Fierce Conversations was also key to accelerating Tasia’s career by asking for what she wanted. She went from Chief of Staff to COO to CEO of a 55+ person company in under three years, and before she was 30.

In the words of Susan Scott, “While no single conversation is guaranteed to change the trajectory of a career, a company, a relationship, or a life, any single conversation can”!

Also, Noah Kagan Presents is a great podcast and anything written by Isaac Asimov is gold.

Advice for other entrepreneurs who want to get started or are just starting out?

Give recognition for individual achievements daily. For example, we have a #you-are-awesome channel on slack where anyone can share praise for a coworker, and the leadership team records shout-out videos where we give our teams credit for their awesome achievements that week.

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Avoid outside investment if you can.

We prefer self-funding for three reasons:

  1. We don’t have to compromise with the product or mission of the company. The closely-held structure means that the owners are directly involved with the decision making and operations of the business.

  2. All of the business profits accrue to us. Acknowledging that VC capital can give you a piece of a bigger financial pie, we still prefer the direct correlation between our work each year and the profit that comes from it.

  3. We have no intention of ever selling the business. This preference gives us a long-term view of what we can build and precludes investment from most VCs.

Bootstrapping is actually easier than most would-be entrepreneurs think. To make it work, you need to be able to do two things; First, bootstrappers must be very effective at marketing. In most cases, you need to achieve a very low customer acquisition cost in order to operate profitably. You can achieve this result with productive strategies in SEO, PR and other areas of marketing. If your main acquisition strategy is ads for another cost-intensive area, then bootstrapping may not work for you. Second, you need to build a financial buffer. We recommend having at least three months of operating expenses in the bank. If you have this buffer, then you can afford to take risks and build out new initiatives without jeopardizing payroll. Also, if your business model ever stops working then you can survive for at least another quarter while you develop a new one.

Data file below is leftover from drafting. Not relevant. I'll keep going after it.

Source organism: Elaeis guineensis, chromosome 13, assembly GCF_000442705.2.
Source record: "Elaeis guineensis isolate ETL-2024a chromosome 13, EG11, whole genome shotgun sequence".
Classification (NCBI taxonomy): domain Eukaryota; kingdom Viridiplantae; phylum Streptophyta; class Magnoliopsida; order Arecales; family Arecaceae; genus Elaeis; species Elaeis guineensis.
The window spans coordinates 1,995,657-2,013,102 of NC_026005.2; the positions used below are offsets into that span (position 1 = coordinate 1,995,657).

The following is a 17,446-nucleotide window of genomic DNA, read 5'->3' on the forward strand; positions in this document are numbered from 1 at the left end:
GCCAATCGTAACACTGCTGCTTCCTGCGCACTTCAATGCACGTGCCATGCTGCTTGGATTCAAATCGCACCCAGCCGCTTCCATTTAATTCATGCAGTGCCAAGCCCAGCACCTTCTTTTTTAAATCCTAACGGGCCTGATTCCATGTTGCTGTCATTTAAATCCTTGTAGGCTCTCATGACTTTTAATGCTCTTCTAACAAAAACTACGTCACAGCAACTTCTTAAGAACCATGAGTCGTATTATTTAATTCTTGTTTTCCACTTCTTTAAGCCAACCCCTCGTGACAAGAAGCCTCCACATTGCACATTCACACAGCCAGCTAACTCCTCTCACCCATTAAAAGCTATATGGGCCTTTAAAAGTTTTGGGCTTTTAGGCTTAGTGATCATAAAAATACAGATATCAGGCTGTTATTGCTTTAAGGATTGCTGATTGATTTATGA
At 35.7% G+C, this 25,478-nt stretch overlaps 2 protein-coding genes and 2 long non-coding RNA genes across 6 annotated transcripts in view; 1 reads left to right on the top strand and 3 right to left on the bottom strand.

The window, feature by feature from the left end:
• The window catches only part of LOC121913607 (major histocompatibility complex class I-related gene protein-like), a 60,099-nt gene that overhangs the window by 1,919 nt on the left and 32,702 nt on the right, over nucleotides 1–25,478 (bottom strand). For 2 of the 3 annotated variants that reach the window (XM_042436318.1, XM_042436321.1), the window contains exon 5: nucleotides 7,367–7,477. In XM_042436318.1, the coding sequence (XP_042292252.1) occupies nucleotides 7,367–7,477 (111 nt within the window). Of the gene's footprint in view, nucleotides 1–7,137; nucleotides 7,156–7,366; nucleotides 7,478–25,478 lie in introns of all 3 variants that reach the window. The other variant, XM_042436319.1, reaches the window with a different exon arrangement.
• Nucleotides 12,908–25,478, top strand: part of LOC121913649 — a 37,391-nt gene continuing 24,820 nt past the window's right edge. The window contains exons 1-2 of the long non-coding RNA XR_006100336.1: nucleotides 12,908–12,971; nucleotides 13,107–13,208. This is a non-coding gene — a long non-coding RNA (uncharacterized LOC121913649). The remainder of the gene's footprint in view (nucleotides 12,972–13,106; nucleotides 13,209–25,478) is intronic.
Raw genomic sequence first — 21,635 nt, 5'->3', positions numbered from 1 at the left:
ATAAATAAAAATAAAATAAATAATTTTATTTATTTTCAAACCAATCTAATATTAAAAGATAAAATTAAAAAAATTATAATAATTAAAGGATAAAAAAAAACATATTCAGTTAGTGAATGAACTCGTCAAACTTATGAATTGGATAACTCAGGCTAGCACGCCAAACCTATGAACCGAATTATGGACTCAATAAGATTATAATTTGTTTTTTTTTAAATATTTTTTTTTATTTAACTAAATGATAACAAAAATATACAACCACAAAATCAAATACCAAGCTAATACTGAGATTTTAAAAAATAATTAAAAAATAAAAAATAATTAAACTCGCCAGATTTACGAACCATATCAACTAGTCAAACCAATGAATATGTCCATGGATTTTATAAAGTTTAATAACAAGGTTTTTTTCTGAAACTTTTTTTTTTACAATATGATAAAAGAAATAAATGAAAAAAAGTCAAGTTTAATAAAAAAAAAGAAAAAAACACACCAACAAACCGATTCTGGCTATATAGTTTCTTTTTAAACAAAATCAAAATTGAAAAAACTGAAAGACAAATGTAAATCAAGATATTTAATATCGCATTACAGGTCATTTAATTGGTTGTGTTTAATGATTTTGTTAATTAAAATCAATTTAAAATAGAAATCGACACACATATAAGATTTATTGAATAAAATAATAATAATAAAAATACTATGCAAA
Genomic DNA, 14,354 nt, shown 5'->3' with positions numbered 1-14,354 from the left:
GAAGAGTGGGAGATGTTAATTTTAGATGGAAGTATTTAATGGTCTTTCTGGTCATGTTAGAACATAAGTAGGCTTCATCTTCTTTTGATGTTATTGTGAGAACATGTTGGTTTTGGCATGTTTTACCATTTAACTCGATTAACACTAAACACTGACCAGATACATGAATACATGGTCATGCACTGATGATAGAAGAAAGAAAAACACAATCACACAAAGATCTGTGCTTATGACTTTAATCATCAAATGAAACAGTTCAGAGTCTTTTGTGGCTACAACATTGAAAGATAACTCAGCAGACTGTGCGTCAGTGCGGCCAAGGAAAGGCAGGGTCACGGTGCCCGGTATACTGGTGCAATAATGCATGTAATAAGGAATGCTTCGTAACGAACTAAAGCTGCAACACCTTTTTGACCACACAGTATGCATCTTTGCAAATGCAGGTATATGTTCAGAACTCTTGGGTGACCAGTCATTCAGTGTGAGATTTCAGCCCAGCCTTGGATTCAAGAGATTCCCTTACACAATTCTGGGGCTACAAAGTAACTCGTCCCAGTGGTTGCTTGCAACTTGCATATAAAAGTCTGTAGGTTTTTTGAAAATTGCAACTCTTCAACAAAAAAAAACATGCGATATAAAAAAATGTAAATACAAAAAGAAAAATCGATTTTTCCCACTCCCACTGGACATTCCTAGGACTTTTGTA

Do more than your competition

Whether it’s content marketing, social media, SEO, email or PR, doing more than your competition can make a huge difference. While each of these channels has a different approach, “doing more work than the competition” will help you stand out. For example, instead of writing a ~300-word blog article, write a 10,000+ word resource on the topic.

Aim for national media coverage

For a small business, Museum Hack has earned a good deal of media coverage. One way we punch above our weight is by sending custom, personalized YouTube videos to journalists. Instead of blasting a general pitch about a new renegade museum tour we’re launching (like our Game of Thrones-inspired tour of The MET for example), we’ll read up on the writer, see what interests them, and tie it all together in a custom YouTube video that starts with “Hi XXX, my name is XXX and I’m here today to tell you about XXX because you’re interested in XXX”. While there is no silver bullet when it comes to garnering media coverage, going above and beyond and showing the journalist that you’ve done your research is one way we’ve found we can outperform the typical, generic pitch.

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Are you looking to hire for certain positions right now?

Yes! Our sister company, teambuilding.com is hiring a full time, remote sales rep here.

Where can we go to learn more?

-  
Tasia Duske and Michael Alexis,   Owners of Museum Hack